Posted in Academic Achievement, Curriculum, Family life, Homeschool Jurisprudence, Homeschool Law, Homeschooling and Higher Education, International Homeschooling, Parental motivation, public school and homeschool partnerships, Quantitative data, research methodology, tagged Joseph Murphy, lit review, Milton Gaither, Other Education, Rob Kunzman on February 6, 2013 |
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The journal Other Education has just published an article Rob Kunzman and I wrote together titled, “Homeschooling: A Comprehensive Survey of the Research.” It is the culmination of years of work by both of us compiling every piece of research on homeschooling ever written, culling through them all to select the best material, organizing them into coherent categories, and writing up the results.
Several months ago I reviewed Joseph Murphy’s excellent book Homeschooling in America: Capturing and Assessing the Movement, which is a very thorough review of the scholarly literature. Our article is not nearly so long as Dr. Murphy’s book and thus it lacks some of the detail he provides. Anyone interested in homeschooling research should read his book cover to cover and keep it on the shelf for frequent reference. But despite its length and depth of coverage, there are some topics and a few key studies Dr. Murphy leaves out, and he sometimes fails to differentiate between high and low quality studies or between studies published recently and those published decades ago. I think our article provides even more breadth and does a better job discriminating between sources. Plus you can download it for free! Do so here.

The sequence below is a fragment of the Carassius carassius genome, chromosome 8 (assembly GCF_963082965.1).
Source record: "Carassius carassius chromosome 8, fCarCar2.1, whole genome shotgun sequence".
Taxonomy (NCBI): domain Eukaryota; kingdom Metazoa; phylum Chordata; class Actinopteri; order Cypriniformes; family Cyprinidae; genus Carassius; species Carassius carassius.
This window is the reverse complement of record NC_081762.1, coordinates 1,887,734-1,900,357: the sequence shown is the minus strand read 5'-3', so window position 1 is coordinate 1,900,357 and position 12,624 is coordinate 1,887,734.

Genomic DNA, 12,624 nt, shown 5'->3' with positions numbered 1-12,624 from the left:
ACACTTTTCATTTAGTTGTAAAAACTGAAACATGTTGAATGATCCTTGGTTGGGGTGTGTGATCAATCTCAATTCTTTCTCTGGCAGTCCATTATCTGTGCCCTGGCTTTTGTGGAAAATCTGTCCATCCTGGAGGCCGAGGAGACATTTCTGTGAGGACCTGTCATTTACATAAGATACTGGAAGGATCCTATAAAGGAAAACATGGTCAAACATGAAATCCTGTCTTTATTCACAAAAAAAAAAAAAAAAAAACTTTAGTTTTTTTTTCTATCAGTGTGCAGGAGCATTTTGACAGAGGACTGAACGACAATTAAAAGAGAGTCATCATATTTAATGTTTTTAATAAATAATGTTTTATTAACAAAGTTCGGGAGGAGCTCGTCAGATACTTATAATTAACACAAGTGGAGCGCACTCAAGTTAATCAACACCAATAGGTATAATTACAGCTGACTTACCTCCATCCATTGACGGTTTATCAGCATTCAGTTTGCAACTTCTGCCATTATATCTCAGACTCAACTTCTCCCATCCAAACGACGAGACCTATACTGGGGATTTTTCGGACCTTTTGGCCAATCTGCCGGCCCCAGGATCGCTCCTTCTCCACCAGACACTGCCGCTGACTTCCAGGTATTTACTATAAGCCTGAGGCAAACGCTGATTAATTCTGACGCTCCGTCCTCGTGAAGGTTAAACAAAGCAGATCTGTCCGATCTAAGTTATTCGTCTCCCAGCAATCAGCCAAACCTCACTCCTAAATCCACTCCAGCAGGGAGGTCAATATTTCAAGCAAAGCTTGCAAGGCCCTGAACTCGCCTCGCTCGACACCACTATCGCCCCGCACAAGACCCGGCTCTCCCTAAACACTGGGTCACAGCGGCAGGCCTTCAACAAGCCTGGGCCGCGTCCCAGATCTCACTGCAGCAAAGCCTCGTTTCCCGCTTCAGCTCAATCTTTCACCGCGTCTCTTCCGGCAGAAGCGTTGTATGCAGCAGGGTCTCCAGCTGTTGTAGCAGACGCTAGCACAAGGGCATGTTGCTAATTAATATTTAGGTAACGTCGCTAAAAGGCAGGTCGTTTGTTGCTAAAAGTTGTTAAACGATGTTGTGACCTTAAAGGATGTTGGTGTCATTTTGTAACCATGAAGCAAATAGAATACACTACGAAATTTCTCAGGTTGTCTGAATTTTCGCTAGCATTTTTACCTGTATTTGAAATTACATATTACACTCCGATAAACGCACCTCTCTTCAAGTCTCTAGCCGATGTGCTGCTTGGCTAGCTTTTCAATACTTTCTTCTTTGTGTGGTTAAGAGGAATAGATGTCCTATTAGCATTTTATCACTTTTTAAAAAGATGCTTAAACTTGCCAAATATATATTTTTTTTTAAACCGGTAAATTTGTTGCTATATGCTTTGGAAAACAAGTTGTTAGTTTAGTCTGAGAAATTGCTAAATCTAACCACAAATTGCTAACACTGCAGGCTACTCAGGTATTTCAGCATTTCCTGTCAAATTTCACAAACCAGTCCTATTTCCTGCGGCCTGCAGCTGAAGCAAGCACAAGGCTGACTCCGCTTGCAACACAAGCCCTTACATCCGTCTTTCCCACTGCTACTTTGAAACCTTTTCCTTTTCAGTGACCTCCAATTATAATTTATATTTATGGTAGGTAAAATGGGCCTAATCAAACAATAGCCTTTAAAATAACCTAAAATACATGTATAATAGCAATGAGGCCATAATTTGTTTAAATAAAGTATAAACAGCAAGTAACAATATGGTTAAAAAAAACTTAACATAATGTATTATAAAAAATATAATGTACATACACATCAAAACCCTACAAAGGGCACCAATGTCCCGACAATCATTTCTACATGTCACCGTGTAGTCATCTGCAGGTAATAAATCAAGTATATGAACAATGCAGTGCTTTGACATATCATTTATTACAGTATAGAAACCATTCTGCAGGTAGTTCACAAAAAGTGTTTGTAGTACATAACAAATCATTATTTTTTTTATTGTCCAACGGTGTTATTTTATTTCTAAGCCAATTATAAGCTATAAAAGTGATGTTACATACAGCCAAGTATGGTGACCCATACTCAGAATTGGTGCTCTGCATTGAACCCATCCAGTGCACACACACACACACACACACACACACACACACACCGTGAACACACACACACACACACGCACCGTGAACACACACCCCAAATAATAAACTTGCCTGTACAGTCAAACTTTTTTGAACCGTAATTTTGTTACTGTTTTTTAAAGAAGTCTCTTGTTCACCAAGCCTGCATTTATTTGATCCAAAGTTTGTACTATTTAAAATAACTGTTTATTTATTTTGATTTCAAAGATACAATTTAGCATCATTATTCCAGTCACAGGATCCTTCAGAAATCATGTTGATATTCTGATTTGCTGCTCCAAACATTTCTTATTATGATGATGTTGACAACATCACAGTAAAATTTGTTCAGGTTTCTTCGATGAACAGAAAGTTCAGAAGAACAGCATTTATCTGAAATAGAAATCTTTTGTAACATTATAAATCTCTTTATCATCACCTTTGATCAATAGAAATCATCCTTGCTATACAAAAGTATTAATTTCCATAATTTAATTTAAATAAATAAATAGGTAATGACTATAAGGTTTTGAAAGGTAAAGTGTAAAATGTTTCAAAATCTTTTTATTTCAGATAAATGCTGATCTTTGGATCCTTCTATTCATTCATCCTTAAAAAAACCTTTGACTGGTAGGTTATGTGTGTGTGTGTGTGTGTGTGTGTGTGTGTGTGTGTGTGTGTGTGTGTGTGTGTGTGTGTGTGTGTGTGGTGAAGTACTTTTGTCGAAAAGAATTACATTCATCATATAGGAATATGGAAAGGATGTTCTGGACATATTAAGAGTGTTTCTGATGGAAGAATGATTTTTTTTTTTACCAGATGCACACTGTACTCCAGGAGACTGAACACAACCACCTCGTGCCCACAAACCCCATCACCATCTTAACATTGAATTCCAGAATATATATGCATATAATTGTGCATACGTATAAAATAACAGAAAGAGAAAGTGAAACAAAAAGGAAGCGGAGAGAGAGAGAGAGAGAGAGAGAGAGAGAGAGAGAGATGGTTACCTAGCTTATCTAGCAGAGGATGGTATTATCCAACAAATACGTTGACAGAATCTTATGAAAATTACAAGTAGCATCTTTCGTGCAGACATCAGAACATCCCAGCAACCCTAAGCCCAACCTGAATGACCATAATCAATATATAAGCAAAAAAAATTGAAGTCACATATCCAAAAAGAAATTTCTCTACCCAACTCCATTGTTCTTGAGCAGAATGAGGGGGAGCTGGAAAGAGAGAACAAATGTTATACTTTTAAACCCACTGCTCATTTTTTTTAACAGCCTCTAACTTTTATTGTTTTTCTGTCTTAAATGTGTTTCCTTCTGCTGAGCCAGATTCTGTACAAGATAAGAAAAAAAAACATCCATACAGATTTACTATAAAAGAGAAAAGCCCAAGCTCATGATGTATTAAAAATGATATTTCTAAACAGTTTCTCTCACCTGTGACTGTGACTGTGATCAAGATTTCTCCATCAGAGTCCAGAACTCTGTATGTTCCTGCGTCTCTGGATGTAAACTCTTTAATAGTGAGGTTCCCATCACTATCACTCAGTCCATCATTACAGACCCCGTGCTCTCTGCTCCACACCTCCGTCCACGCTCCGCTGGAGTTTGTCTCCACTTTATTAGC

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Posted in Academic Achievement, Homeschooling and Higher Education, tagged Ave Maria University, Boston College, Domino's Pizza, Georgetown University, Marc Snyder, Notre Dame, Notre Dame University, Patrick Henry College, Tom Monaghan on July 2, 2012 |
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This post reviews Marc Snyder, “An Evaluative Study of the Academic Achievement of Homeschooled Students Versus Traditionally Schooled Students attending a Catholic University” (EdD Diss: Nova Southeastern University, 2011).
Snyder, who recently received his doctorate, here tries to fill in at least a bit the enormous gap that exists in our understand of Catholic homeschooling. He rightly notes in his lit review that very little research has been done on Catholic homeschoolers. (more…)
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Posted in Academic Achievement, Quantitative data, research methodology, tagged Bad Science, Ben Goldacre, Brian D. Ray, Brian Ray, Canada, Canadian Journal of Behavioural Science, HSLDA, Lawrence Rudner, Odette N. Gould, Reanne E. Meuse, Rudner, Sandra Martin-Chang, structured homeschooling, unstructured homeschooling, Woodcock-Johnson Test of Achievement on July 29, 2011 |
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This post reviews Sandra Martin-Chang, Odette N. Gould, and Reanne E. Meuse, “The Impact of Schooling on Academic Achievement: Evidence from Homeschooled and Traditionally Schooled Children.” Canadian Journal of Behavioural Science 43, no. 3 (July 2011): 195-202.
The authors of this study of 74 children, half homeschooled, half institutionally schooled, conclude that structured homeschooling is best, public schooling next, and unstructured homeschooling worst at producing high levels of academic achievement. (more…)
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